The shift of the Brent price discovery centre to Rotterdam may create further opportunities for WTI. From October 2019, S&P Global Platts (Platts) will assess the value of dated Brent including delivered North Sea crudes at the Dutch port of Rotterdam alongside the existing FOB locations for the first time4. In February 2019, to capture the growing influence of non-North Sea grades in Brent, Argus Media (Argus) began assessing their own dated Brent price to sit alongside their existing Brent assessment5. The assessment referred to as “new dated Brent” is using delivered grades of other light, sweet crude grades, such as WTI6 as well as Mediterranean and Caspian crudes. According to analysis by Argus, imports of U.S. crude oil are determining the price for the North Sea one-third of the time. Importantly, Argus has also stated that in 20197 they believe that the volume of U.S. crude oil refined in Europe could be around 900,000 barrels per day and would likely surpass the combined production of Brent, Forties, Oseberg, Ekofisk and Troll (BFOET).
In January 2019, European refiners imported 1.18 million barrels per day (see left hand chart) whilst North Sea BFOET production was around 950,000 barrels per day, according to EIA and Bloomberg data (see right-hand chart above). Platts analysis shows that without new oil fields being added to the existing BFOET supply, production could fall to as low as 500,000 barrels per day by 2025, which is less than one North Sea cargo per day.
Asian oil demand increased from 22 to 36 million barrels per day between 2000 and 2018, according to the 2018 BP Statistical Review of World Energy. Demand in this region accounted for about 35% of global demand in 2018 compared with 27% in 2000.
Demand growth partly explains the growing interest in U.S. crudes. The region has seen some of the largest increases in U.S. imports into Singapore, South Korea and China8. Some refiners outside Singapore, South Korea and China have also imported U.S. grades for the first time. In April 2019, Indonesian refiner Pertamina imported 600,000 barrels of WTI Midland crude for June 2019 delivery9. Furthermore, Taiwanese refiner CPC10 agreed to purchase 2 million barrels of WTI Midland crude each month between February and June 2019. These types of deals are helping to spread the influence of WTI-related pricing into the Asian markets, which have traditionally been more Brent related.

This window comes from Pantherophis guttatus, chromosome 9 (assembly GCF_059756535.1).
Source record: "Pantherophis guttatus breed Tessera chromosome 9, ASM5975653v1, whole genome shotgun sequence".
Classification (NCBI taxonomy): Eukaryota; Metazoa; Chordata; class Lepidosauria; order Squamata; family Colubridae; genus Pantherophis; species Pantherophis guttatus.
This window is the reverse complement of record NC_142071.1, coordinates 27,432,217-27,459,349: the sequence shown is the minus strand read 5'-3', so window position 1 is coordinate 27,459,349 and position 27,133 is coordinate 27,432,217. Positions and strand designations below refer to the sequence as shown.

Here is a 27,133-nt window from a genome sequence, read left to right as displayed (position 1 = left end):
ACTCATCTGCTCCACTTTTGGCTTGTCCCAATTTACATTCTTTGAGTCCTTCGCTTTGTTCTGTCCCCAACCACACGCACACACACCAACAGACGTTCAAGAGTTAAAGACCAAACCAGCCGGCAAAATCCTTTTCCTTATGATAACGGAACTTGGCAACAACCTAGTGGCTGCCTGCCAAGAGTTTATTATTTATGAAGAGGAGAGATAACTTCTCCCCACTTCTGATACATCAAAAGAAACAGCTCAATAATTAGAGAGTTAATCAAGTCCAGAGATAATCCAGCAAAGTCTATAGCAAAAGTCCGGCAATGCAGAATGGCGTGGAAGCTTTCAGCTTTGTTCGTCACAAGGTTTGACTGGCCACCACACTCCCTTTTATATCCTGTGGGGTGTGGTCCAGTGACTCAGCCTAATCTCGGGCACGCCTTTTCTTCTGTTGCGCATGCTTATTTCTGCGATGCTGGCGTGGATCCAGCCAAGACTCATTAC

CME Group data shows that the volume of WTI crude oil futures traded during the Asia business day have been rising steadily. Based on the latest exchange data, WTI futures volumes traded during Asian hours accounted for between 20% and 25% of total daily traded futures volumes during the first quarter of 2019.
Pipelines and storage capacity in the USGC are being expanded to accommodate higher volumes of crude flow for export. Pipelines that once flowed “inwards” into the U.S. mid-continent have been reversed. Port logistics are being adjusted to handle increasing volumes of large cargo shipments from the U.S. to the global refining centres. Crude oil pipelines from the U.S. Midwest have also been re-directed to the Gulf coast (for export).
Houston is one of several major developments on the USGC as producers aim to boost the volume of crude oil that can be exported from the U.S. Other terminals, such as Corpus Christi and Freeport in Texas, are also becoming significant export locations. At these locations, ports capable of handling 2 million-barrel shipments are planned for 202011.
The influence of WTI as a price reference beyond the Americas market is increasing. Favourable U.S. dynamics regarding export flows from the USGC have seen much higher crude flows shipped more regularly to Europe and Asia. Longer term changes to Brent to allow U.S. grades to be delivered into Rotterdam could be a positive step for increasing the influence of WTI prices beyond North America. All these changes combined are all very beneficial to the continued growth of the U.S. benchmark on the global stage.